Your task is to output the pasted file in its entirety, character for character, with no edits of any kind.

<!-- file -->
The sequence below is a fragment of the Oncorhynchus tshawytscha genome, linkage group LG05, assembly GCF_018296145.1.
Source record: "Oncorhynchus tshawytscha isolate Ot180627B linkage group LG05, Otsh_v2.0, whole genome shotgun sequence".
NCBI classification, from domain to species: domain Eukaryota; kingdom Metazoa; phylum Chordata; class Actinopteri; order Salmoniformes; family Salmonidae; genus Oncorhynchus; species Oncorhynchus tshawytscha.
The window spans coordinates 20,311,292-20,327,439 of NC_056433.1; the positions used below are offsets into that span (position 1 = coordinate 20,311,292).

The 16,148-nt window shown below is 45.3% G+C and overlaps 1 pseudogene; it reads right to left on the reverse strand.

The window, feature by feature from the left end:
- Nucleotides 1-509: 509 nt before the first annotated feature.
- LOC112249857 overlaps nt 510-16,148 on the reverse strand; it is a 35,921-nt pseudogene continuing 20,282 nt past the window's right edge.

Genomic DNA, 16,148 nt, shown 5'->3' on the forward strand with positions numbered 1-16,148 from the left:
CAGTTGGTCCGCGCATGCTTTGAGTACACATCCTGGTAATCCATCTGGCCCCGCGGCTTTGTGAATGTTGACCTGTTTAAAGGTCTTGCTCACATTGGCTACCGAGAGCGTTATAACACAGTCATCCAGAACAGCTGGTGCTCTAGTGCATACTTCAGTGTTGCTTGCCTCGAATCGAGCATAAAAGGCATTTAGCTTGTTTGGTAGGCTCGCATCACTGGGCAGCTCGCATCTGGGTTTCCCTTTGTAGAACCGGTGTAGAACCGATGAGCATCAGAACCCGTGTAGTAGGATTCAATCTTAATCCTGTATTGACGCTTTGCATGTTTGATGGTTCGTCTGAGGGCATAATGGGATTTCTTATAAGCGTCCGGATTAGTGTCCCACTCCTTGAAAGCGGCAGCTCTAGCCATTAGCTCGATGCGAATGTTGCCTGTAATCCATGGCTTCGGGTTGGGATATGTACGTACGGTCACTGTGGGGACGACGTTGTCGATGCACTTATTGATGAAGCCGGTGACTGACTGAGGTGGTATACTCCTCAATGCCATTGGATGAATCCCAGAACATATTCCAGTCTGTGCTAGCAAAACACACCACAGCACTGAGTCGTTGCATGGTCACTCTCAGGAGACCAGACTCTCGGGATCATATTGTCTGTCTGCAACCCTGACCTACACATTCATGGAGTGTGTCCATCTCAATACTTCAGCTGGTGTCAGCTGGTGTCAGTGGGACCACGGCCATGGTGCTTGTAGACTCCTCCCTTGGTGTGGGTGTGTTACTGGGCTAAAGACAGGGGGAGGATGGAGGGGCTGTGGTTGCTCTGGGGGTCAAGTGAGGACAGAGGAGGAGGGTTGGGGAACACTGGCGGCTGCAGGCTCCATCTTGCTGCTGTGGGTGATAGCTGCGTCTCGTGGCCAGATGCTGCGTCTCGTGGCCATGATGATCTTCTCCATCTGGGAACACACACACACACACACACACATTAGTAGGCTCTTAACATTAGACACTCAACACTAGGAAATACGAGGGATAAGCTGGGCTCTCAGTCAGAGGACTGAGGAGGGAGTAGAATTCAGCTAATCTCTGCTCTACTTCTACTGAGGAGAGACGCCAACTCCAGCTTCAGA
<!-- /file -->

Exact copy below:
The sequence below is a fragment of the Oncorhynchus tshawytscha genome, linkage group LG05, assembly GCF_018296145.1.
Source record: "Oncorhynchus tshawytscha isolate Ot180627B linkage group LG05, Otsh_v2.0, whole genome shotgun sequence".
NCBI classification, from domain to species: domain Eukaryota; kingdom Metazoa; phylum Chordata; class Actinopteri; order Salmoniformes; family Salmonidae; genus Oncorhynchus; species Oncorhynchus tshawytscha.
The window spans coordinates 20,311,292-20,327,439 of NC_056433.1; the positions used below are offsets into that span (position 1 = coordinate 20,311,292).

The 16,148-nt window shown below is 45.3% G+C and overlaps 1 pseudogene; it reads right to left on the reverse strand.

The window, feature by feature from the left end:
- Nucleotides 1-509: 509 nt before the first annotated feature.
- LOC112249857 overlaps nt 510-16,148 on the reverse strand; it is a 35,921-nt pseudogene continuing 20,282 nt past the window's right edge.

Genomic DNA, 16,148 nt, shown 5'->3' on the forward strand with positions numbered 1-16,148 from the left:
CAGTTGGTCCGCGCATGCTTTGAGTACACATCCTGGTAATCCATCTGGCCCCGCGGCTTTGTGAATGTTGACCTGTTTAAAGGTCTTGCTCACATTGGCTACCGAGAGCGTTATAACACAGTCATCCAGAACAGCTGGTGCTCTAGTGCATACTTCAGTGTTGCTTGCCTCGAATCGAGCATAAAAGGCATTTAGCTTGTTTGGTAGGCTCGCATCACTGGGCAGCTCGCATCTGGGTTTCCCTTTGTAGAACCGGTGTAGAACCGATGAGCATCAGAACCCGTGTAGTAGGATTCAATCTTAATCCTGTATTGACGCTTTGCATGTTTGATGGTTCGTCTGAGGGCATAATGGGATTTCTTATAAGCGTCCGGATTAGTGTCCCACTCCTTGAAAGCGGCAGCTCTAGCCATTAGCTCGATGCGAATGTTGCCTGTAATCCATGGCTTCGGGTTGGGATATGTACGTACGGTCACTGTGGGGACGACGTTGTCGATGCACTTATTGATGAAGCCGGTGACTGACTGAGGTGGTATACTCCTCAATGCCATTGGATGAATCCCAGAACATATTCCAGTCTGTGCTAGCAAAACACACCACAGCACTGAGTCGTTGCATGGTCACTCTCAGGAGACCAGACTCTCGGGATCATATTGTCTGTCTGCAACCCTGACCTACACATTCATGGAGTGTGTCCATCTCAATACTTCAGCTGGTGTCAGCTGGTGTCAGTGGGACCACGGCCATGGTGCTTGTAGACTCCTCCCTTGGTGTGGGTGTGTTACTGGGCTAAAGACAGGGGGAGGATGGAGGGGCTGTGGTTGCTCTGGGGGTCAAGTGAGGACAGAGGAGGAGGGTTGGGGAACACTGGCGGCTGCAGGCTCCATCTTGCTGCTGTGGGTGATAGCTGCGTCTCGTGGCCAGATGCTGCGTCTCGTGGCCATGATGATCTTCTCCATCTGGGAACACACACACACACACACACACATTAGTAGGCTCTTAACATTAGACACTCAACACTAGGAAATACGAGGGATAAGCTGGGCTCTCAGTCAGAGGACTGAGGAGGGAGTAGAATTCAGCTAATCTCTGCTCTACTTCTACTGAGGAGAGACGCCAACTCCAGCTTCAGA